You know it’s coming. That tickle in your throat and nose and the overwhelming feeling like there’s no possible way to stop it and then … AH-CHOO! But does your heart stop when you sneeze, or does it skip a beat? What happens?
Wait, what is a sneeze?
Sneezing, also known as sternutation, is the rapid and involuntary expulsion of air from the lungs through the nose and mouth and can be caused by several things. Our body has a natural coping mechanism to get rid of external threats. Sneezing is one of those mechanisms our body uses to get rid of unwanted particles. Some stimulants that can trigger a sneeze are:
- Allergic reaction
- Viral infection
- Change in temperature
- A sudden bright light
Your body forces a sneeze to get rid of a pesky irritant. Irritants range from:
- Dust or pollen
What happens when you sneeze?
A message is sent to a part of your brain called the sneeze center. The sneeze center sends signals to the parts of your body via the vagus nerve that need to work together to help you sneeze. Your chest muscles, diaphragm, abdominals, vocal cords and the muscles in the back of your throat all work together to help you get rid of the irritant.
So, does your heart stop when you sneeze?
True or false: Does your heart stop when you sneeze? Myth! Although it may seem that your heart takes a break during a sneeze, this is not the case. When you first inhale before sneezing, the pressure in your chest increases. Then, as you exhale during the sneeze, the pressure drops.
This change in pressure may momentarily affect the rhythm of the heartbeat for a short time. However, it doesn’t stop the heart from beating. Many think that your heart beats at a fixed rate, but this is also not true. So while it may seem like you feel your heart skip a beat when you sneeze, it would have to stop for at least three seconds before a sneeze would be considered “heart-stopping” – something a sneeze is not capable of producing.
There is a phenomenon called sneeze syncope, which occurs when the heart rate and blood pressure drop so low when you sneeze that you feel dizzy or even pass out. While it sounds like this would be the result of your heart stopping or skipping a beat when you sneeze, not so fast. Sneeze syncope is extremely rare and is usually caused by alternative factors, such as medication or a medical condition.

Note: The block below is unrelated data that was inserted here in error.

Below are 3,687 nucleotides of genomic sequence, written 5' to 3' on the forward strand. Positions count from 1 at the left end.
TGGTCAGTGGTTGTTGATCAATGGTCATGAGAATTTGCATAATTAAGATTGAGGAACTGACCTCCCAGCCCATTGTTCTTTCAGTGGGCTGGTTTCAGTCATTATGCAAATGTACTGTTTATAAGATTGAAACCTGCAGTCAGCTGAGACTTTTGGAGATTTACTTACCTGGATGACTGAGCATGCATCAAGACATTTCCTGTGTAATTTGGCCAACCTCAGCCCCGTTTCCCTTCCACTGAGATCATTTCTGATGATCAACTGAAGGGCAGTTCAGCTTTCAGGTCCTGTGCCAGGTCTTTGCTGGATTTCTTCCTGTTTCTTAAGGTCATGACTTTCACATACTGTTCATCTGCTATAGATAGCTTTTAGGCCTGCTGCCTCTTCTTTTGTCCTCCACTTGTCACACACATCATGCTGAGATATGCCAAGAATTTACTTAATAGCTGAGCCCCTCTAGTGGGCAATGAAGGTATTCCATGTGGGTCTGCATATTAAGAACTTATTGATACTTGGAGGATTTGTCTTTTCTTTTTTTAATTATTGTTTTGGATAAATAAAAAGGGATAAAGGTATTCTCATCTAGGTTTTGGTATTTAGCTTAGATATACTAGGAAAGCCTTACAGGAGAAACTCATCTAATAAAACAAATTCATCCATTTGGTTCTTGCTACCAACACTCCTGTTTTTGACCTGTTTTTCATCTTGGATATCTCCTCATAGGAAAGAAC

Should I hold in my sneeze?
If you feel the tingly feeling of a sneeze coming on, do not try to hold it in or try to stop it from happening. Sneezes are powerful. If you avoid sneezing, the pressure in your chest increases, as well as in your nasal passages. That built-up pressure in the chest could cause damage to the blood vessels in your eyes, nose or eardrums if it’s held in and redirected to other parts of the body
What’s the best way to sneeze?
With diseases like the flu, the common cold and COVID-19, we all now know that there are better ways to sneeze.
We’ve prepared five things you should do when you’re sneezy – not just out of common courtesy, but to help reduce the potential spread of nasty diseases.
- Be prepared – carry tissues and sanitizer.
- Cover your mouth and nose with a tissue when coughing or sneezing, then dispose of them immediately after and make sure you wash your hands.
- If you don’t have a tissue ready, sneeze or cough into the bend of your elbow or sleeve.
- Make sure to turn your head away from people when you cough or sneeze.
- Clean your hands often and with soap and water, or with an alcohol-based hand sanitizer, for at least 20 seconds.
- Don’t sneeze into your hand. If you sneeze into your hand, clean your hand immediately.
When to see your provider
Viruses that cause illnesses like the common cold can be the culprit of your sneezing and sniffles. These are often treated with over-the-counter medications that target specific symptoms, such as decongestants, cough medicine or acetaminophen, along with rest. But if you have persistent sneezing and sniffles, or congestion and coughing that doesn’t go away after a few days, contact your primary care physician.
While sneezing, runny noses and sniffles are very common and do not usually indicate any serious health concerns, it’s always important to be aware of other symptoms you have with an irritated nose and see a doctor if you have concerns.
Learn about the primary care services we offer at Bon Secours.